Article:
The demonstration was conducted by AAI Corp. on its Shadow 200 unmanned aircraft system.
"This was the first successful demonstration of technology that will enable an airborne Sense and Avoid System on Army platforms," said U.S. Army Ground Maneuver Product Manager Lt. Col. Andrew Hamilton. "Building on the success of the ground-based Sense and Avoid System, this successful demonstration represents the next step toward an integrated air and ground-based sense and avoid solution allowing unmanned flights in the National Airspace System."
The goals of SSAASy are to improve safety and training effectiveness with the ultimate objective of safely flying unmanned aerial systems in U.S. National Airspace System. The majority of current UAS flight time is overseas in military operations but flight crew training and development of UAS is conducted in the United States within restricted air space or under a Certificate of Authorization approved by the FAA.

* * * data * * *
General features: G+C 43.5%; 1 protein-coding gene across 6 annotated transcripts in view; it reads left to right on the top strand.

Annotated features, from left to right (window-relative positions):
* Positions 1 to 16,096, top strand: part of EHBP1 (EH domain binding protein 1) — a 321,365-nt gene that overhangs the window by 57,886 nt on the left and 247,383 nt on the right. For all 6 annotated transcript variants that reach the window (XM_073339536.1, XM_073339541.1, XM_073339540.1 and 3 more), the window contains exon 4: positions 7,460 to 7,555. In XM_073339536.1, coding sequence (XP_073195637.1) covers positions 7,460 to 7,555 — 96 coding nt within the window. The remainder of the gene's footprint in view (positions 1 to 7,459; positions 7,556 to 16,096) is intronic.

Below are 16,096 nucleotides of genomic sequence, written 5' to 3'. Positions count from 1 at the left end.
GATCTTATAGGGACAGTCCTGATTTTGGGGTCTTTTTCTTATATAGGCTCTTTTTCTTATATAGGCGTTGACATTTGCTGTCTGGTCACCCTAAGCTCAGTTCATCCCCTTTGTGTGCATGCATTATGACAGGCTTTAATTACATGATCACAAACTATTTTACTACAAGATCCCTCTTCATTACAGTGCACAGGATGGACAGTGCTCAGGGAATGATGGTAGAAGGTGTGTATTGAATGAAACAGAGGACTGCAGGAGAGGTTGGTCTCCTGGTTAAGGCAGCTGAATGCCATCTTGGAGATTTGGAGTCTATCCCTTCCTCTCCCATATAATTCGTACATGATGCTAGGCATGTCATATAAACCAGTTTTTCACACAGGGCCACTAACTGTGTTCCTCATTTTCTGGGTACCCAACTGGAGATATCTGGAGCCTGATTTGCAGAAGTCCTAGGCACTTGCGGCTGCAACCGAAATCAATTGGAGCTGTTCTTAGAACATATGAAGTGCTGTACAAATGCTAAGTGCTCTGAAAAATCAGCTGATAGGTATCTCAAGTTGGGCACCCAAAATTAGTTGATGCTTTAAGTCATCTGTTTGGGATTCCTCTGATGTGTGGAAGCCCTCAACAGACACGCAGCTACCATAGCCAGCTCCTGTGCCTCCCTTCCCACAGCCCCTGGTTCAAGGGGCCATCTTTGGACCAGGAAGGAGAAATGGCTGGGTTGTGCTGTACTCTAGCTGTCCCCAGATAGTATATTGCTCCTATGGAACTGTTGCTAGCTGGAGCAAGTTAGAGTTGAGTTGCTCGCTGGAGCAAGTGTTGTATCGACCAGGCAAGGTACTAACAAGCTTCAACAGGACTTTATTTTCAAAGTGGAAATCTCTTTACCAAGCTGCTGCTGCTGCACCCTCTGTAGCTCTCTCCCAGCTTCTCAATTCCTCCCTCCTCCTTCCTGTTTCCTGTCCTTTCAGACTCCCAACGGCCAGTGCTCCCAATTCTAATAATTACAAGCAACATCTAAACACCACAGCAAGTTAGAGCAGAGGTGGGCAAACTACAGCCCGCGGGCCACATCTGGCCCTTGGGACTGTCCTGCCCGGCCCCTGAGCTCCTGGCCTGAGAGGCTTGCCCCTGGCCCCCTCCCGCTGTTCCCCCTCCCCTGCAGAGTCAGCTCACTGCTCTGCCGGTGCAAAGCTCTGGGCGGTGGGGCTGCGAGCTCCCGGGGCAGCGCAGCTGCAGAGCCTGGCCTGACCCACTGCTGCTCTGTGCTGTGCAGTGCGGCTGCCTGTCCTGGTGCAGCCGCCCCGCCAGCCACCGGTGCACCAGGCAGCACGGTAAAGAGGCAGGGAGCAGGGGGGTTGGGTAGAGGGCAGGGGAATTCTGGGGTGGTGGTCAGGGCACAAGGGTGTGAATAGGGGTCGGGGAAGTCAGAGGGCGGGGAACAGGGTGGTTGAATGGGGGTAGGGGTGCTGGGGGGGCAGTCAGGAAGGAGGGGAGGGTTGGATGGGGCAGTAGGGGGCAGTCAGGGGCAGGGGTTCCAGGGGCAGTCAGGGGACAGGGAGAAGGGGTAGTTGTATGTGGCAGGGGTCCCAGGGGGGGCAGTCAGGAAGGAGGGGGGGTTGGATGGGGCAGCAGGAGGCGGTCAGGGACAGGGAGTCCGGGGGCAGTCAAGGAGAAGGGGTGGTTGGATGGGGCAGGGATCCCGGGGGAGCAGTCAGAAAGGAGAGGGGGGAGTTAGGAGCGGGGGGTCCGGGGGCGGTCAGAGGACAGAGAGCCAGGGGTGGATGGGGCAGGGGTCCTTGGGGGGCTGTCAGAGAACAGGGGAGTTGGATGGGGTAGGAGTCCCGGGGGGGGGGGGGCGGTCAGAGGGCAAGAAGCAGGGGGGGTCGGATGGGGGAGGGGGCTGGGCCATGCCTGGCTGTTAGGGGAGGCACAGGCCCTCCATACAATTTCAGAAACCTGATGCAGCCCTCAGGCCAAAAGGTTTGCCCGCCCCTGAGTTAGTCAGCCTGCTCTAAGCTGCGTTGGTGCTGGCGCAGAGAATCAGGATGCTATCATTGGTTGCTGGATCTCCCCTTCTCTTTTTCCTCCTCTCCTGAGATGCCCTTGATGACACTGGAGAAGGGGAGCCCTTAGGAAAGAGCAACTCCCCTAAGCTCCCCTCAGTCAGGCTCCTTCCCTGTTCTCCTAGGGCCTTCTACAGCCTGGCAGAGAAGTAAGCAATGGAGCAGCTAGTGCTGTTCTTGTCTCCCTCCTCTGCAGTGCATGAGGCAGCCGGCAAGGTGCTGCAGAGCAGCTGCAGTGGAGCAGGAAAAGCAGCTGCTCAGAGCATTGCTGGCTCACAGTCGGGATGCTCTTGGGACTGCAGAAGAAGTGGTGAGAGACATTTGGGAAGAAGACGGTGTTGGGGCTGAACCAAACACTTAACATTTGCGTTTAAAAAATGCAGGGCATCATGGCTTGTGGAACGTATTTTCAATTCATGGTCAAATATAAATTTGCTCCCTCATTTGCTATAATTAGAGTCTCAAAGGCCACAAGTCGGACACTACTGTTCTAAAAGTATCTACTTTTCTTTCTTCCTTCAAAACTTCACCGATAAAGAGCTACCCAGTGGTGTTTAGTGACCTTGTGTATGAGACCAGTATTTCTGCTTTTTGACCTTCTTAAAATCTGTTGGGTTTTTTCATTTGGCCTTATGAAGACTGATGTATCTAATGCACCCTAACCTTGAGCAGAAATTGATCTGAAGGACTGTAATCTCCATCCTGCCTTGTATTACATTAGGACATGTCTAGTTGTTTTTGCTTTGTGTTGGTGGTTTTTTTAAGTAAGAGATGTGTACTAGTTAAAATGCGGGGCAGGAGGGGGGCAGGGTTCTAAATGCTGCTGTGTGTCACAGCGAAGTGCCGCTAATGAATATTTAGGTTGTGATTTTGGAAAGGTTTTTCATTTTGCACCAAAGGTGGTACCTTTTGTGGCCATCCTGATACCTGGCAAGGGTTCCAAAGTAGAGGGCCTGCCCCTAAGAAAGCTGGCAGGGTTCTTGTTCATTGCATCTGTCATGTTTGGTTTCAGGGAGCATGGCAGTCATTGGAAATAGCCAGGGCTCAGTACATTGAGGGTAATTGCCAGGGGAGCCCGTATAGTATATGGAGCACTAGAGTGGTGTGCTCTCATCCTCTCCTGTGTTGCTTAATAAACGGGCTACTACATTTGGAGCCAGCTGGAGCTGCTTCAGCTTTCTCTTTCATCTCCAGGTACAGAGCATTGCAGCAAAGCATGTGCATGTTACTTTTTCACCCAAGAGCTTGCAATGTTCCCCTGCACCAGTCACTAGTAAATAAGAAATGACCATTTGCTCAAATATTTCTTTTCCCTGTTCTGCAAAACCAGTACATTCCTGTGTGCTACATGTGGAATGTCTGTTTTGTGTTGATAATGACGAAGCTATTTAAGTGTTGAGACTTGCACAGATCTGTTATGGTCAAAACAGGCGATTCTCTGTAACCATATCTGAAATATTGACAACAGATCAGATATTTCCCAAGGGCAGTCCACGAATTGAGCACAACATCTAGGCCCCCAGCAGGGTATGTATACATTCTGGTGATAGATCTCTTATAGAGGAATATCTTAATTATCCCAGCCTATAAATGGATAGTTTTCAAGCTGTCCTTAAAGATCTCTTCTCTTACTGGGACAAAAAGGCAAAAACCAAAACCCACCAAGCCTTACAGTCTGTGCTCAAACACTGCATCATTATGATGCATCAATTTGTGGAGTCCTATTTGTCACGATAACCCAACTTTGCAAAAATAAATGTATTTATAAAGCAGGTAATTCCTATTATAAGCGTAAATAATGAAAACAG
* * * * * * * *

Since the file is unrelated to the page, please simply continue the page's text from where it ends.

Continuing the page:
The flight was conducted by AAI and SSAASy developer Defense Research Associates Inc. of Ohio, under contract with the Army. Unique to the flight test was the participation of a manned aircraft provided by the Army.
The Shadow UAS aircraft flew at an average altitude of 9,000 feet for more than two hours. The manned aircraft flew at 1,000 feet above and below the Shadow during the second flight.
The U.S. Air Force and DRA began developing an Electro-Optical Sense and Avoid System in 2001 and created the SSAASy program in 2007 as a technology transition initiative from the U.S. Air Force to the Army.
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